Will the future of work be defined by employee experience?
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Will the future of work be defined by employee experience?

Will the future of work be defined by employee experience?

The acquisition and retention of great talent requires great foresight


The pandemic forced enterprises to rethink entire business models, as they scrambled to keep their employees safe and yet productive. Our innate human ability to adapt to the unforeseen may have helped us achieve economic continuity, but it has also given rise to new conundrums.

Hybrid work is the future because employees wish it so, but the same employees that demand the flexibility of working from anywhere have also expressed the desire to have more contact with colleagues. This apparent contradiction is so widespread, it led Microsoft CEO Satya Nadella to coin the term “Hybrid Paradox” to describe it.

Meanwhile, business leaders are having to rethink their approach to working models, as well as their culture and values, to appease employees who are rethinking how, where, and most importantly, why they work. This new dynamic between employee and employer to maximise engagement and productivity has been labelled by LinkedIn CEO Ryan Roslansky as the “Great Reshuffle”.

Microsoft’s annual Work Trend Index report, a compilation of trillions of productivity and labour signals from across our Microsoft 365 and LinkedIn platforms, is a stark revelation of the Hybrid Paradox and the need for the Great Reshuffle.

The Middle East and Africa region is in economic recovery. Its ability to respond to continual changes in consumer expectations and market conditions are contingent upon having the right talent in place. But that talent’s expectations, as we have briefly seen, are also drastically shifting. So perhaps the biggest change wrought by Covid-19 is that the employee experience may now supplant the customer experience as the number-one consideration for the thriving business.

In a year when Microsoft told 160,000 of its employees to work from home for their safety, we also remotely onboarded 25,000 new people. And we found, in our internal surveys, that a record-high 90 per cent of our people now feel included.

Some 90 per cent of our internal survey participants said they had full confidence in their line manager. This is also reflected in the fact that 95 per cent said they had a positive working relationship with their manager.

But challenges remain. We found that even though our employees’ productivity had not faltered through working remotely, their satisfaction levels regarding team connection and work-life balance were trending very low. So, the lesson is that, in the world of hybrid work, a one-size-fits-all approach is a failed notion.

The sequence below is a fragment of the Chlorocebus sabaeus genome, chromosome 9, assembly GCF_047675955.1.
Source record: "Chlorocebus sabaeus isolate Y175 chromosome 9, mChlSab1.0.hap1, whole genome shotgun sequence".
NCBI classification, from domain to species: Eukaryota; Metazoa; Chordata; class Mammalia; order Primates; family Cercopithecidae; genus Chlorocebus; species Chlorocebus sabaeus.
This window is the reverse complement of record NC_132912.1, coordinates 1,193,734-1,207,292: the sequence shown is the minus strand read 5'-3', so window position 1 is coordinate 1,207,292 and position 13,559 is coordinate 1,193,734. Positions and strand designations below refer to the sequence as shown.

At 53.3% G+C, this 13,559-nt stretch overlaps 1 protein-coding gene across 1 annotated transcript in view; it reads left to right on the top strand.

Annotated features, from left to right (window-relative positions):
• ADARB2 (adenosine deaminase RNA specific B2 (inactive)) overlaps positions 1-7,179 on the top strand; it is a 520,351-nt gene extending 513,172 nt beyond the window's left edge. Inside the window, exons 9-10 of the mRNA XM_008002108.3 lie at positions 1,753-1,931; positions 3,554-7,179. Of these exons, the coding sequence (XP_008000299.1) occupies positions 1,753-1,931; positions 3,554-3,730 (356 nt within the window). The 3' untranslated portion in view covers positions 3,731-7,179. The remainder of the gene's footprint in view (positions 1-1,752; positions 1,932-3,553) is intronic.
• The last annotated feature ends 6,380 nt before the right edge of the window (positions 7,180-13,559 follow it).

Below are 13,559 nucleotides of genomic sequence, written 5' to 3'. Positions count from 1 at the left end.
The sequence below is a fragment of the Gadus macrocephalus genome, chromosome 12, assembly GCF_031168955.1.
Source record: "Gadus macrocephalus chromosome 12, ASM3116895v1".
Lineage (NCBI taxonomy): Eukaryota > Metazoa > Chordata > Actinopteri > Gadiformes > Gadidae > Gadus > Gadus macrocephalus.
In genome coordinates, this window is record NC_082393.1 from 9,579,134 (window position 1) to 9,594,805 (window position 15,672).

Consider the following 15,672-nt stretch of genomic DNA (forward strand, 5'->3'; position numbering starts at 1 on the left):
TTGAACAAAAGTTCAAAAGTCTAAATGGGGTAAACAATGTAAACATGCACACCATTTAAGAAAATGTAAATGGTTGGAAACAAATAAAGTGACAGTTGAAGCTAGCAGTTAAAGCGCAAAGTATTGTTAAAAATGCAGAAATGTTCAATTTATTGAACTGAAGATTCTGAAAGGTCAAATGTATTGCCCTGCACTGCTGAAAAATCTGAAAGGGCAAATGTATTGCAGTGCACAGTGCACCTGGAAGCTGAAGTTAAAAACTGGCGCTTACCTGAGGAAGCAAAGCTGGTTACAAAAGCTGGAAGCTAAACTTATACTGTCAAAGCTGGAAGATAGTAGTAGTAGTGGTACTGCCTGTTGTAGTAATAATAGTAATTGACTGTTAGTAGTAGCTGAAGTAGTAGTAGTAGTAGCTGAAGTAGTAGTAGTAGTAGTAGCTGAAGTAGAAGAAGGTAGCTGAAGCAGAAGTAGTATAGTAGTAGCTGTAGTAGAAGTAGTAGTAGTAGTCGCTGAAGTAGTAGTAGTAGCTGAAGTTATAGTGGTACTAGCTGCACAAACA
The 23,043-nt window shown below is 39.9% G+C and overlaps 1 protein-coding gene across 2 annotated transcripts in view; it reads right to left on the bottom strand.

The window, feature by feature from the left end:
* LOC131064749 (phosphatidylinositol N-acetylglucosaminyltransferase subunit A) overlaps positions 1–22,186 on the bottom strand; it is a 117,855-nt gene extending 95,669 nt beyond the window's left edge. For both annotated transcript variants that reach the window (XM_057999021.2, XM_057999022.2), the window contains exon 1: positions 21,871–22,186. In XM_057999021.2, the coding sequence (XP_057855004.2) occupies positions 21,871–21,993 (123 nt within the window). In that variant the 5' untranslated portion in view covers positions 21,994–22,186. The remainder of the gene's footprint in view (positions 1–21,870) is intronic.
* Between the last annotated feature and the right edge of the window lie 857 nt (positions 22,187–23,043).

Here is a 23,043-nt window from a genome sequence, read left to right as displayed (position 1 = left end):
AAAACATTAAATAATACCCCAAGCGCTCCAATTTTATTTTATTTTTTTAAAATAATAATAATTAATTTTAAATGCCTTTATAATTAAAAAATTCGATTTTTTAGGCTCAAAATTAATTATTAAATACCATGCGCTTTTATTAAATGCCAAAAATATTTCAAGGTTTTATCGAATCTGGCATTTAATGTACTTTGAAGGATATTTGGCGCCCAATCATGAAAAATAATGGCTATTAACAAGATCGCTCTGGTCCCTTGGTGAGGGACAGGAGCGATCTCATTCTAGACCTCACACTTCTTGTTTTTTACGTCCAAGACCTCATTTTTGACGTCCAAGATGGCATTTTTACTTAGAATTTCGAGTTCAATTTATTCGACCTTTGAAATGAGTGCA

Case in point: some Microsoft employees said work-life balance, focus time, and meetings were major reasons for them to work from home, but others said they were reasons to be based in the office.

If we take employees that prefer remote work and those that prefer office-based work, the majority of each of those groups cite the same number-one reason for their preference: the ability to focus.

Listen and adapt
In the Work Trend Index study, we also found a correlation between seniority and these preferences, with managerial employees tending to favour an office environment. The good news is, organisations need not necessarily have to worry about the disconnect between teams and their leaders over time spent in the office. Almost half (48 per cent) of employees say they plan to come to the office three or four days a week, but only 28 per cent of managers expect this level of commitment. Still, to find themselves on the right side of this disconnect requires commitment from employers.

The ability of regional organisations to adapt to the world of hybrid work and its attendant shifts in expectations will require open channels of communication. A nurturing culture of empathy and flexibility will lead to greater trust between companies and their employees. Some 49 per cent of leaders agree that it will be crucial for managers to lead with empathy and trust, and 62 per cent cite communication as a top priority on the list of skills executives should possess. A further 59 per cent consider trust as essential for leading a distributed workforce.

The acquisition and retention of great talent requires great foresight. We have the data; we have the technology. All that remain are the will and the commitment. How shall we proceed? Are we prepared to build a highly proficient workforce, with energetic purpose?

This is achievable by all, through one simple strategy. Put simply: put people first.

Mohammed Arif is the business group director, modern workplace and security for Microsoft UAE

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